When you started your business, you probably had a plan for how you would create a service or product to solve a need, deliver it in a way that makes sense, and capture revenue. These objectives are interdependent and should also guide how you approach your technology.
It is easy to put investing in upgrades, replacements, and applications on the back burner while everything is “working.” But what happens when it quits or fails to deliver? You can save yourself the headache by continually investing in the solutions that help you run your business. In the long run, better systems help you reduce costs, increase productivity, and prepare you for what’s next.
Learn the business impact CarGo experienced after innovating their software!
[i] Are You On Your Phone Too Much? The Average Person Spends This Many Hours On It Every Day https://www.inc.com/melanie-curtin/are-you-on-your-phone-too-much-average-person-spends-this-many-hours-on-it-every-day.html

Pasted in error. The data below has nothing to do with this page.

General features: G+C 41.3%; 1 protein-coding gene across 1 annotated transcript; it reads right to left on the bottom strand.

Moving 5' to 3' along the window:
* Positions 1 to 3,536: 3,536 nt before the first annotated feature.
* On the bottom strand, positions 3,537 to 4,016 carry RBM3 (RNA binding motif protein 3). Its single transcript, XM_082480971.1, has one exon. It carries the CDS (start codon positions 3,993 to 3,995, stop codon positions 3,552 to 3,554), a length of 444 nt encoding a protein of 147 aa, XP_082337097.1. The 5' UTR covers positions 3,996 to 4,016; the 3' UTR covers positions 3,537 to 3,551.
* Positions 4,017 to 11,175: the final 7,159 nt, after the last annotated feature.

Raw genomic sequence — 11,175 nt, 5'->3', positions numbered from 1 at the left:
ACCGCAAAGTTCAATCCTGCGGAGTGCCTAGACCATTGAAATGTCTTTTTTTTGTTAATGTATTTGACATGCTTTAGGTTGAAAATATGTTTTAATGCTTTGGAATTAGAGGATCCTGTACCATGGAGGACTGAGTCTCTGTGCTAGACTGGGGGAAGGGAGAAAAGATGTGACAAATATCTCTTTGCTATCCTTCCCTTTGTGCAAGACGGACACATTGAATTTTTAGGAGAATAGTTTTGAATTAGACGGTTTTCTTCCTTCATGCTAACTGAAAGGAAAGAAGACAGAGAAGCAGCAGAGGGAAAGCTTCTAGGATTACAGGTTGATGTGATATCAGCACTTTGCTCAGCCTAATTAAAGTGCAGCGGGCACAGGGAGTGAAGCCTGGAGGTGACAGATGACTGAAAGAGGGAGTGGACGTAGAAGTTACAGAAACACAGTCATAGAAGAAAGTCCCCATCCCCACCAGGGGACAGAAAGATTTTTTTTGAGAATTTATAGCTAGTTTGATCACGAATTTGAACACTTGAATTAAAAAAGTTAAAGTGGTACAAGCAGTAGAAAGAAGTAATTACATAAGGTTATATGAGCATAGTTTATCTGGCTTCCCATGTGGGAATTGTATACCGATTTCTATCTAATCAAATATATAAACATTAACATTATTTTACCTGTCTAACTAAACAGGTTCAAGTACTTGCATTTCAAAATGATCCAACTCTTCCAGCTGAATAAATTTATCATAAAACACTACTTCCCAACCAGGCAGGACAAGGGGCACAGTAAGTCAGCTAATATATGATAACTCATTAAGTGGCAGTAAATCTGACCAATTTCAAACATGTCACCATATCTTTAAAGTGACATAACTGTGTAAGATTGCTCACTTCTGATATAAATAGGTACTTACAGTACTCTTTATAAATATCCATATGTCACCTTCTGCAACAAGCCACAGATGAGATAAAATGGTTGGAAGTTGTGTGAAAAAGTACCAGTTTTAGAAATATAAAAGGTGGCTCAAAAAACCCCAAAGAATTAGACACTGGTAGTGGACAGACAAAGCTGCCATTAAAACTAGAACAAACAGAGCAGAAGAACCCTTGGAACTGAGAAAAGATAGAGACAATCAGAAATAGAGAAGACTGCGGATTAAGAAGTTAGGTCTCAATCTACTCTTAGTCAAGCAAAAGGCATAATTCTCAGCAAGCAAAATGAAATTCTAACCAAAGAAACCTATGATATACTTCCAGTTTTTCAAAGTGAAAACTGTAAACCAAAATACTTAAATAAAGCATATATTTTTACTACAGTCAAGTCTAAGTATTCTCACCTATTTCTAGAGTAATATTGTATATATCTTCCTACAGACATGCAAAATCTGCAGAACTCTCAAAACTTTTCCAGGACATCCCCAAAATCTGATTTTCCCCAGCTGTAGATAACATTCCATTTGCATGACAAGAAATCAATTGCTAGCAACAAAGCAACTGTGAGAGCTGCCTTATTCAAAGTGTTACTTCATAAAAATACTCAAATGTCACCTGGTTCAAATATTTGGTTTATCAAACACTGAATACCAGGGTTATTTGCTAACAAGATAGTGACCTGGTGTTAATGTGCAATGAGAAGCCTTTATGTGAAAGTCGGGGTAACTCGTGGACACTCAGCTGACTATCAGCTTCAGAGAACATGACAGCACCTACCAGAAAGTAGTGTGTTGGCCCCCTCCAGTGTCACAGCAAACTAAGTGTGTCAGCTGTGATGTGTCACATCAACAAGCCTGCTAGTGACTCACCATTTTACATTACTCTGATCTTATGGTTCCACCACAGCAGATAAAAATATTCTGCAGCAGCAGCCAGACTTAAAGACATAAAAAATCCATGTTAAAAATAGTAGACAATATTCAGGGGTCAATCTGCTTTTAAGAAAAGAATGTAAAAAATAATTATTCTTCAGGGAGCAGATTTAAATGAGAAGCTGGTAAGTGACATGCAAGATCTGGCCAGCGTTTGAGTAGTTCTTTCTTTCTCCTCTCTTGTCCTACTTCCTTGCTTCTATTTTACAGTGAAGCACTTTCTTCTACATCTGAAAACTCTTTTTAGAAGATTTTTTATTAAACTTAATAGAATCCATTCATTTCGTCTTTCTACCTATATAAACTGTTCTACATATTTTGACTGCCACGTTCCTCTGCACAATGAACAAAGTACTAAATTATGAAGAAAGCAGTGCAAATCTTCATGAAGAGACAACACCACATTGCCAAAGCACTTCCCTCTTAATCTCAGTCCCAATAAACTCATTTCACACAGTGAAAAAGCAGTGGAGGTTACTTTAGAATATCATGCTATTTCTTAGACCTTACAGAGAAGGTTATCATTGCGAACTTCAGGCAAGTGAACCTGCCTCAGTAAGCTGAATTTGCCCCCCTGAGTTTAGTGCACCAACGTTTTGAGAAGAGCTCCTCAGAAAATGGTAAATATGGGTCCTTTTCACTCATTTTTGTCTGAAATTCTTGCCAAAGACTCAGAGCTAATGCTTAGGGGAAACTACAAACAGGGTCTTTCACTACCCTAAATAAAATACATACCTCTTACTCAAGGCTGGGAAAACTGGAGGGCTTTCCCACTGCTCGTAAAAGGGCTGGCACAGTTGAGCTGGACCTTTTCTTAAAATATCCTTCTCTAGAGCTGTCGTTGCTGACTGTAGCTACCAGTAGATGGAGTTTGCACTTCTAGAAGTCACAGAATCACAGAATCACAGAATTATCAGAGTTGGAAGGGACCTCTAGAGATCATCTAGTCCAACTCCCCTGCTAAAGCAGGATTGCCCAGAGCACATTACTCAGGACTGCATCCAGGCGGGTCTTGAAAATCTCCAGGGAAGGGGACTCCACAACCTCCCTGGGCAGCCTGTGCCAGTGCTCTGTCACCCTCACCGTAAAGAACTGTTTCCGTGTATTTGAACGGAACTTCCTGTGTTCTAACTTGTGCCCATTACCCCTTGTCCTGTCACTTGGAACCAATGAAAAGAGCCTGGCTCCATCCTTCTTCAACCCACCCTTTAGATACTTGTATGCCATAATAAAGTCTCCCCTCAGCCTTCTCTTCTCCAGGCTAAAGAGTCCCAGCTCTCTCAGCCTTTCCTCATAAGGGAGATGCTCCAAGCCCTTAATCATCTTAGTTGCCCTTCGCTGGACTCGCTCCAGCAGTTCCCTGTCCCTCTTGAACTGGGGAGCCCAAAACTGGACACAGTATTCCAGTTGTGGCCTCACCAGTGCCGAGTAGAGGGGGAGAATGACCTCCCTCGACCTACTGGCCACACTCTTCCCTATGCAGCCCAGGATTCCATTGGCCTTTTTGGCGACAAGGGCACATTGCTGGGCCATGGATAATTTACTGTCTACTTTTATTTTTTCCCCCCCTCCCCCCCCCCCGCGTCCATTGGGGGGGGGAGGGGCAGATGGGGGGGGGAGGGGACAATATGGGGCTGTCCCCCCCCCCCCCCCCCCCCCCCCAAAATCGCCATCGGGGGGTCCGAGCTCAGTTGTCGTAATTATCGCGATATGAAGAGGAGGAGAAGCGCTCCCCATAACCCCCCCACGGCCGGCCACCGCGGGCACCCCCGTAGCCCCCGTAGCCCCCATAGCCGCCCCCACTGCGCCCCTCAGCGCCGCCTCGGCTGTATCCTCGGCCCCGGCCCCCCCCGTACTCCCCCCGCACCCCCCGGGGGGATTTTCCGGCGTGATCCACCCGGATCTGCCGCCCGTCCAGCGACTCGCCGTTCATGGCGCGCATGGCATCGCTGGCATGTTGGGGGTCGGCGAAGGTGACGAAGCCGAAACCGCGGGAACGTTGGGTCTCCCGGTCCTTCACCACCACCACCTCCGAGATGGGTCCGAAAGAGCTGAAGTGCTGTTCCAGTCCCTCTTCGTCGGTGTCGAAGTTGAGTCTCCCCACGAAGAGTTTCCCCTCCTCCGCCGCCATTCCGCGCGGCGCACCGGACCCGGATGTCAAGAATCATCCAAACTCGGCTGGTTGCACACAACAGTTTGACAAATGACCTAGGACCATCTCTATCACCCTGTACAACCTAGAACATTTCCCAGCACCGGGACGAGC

[ii] Burger King trolls McDonald’s with 1 cent burger promotion https://www.cnn.com/2018/12/05/business/burger-king-1-cent-burger/index.html
[v] The Event You Should Plan for Your Team—ASAP https://www.themuse.com/advice/the-event-you-should-plan-for-your-teamasap
[vi] How the 15% Rule Became a Stepping stone for 3M’s Innovation https://articles.marketrealist.com/2016/06/15-rule-became-stepping-stone-3ms-innovation/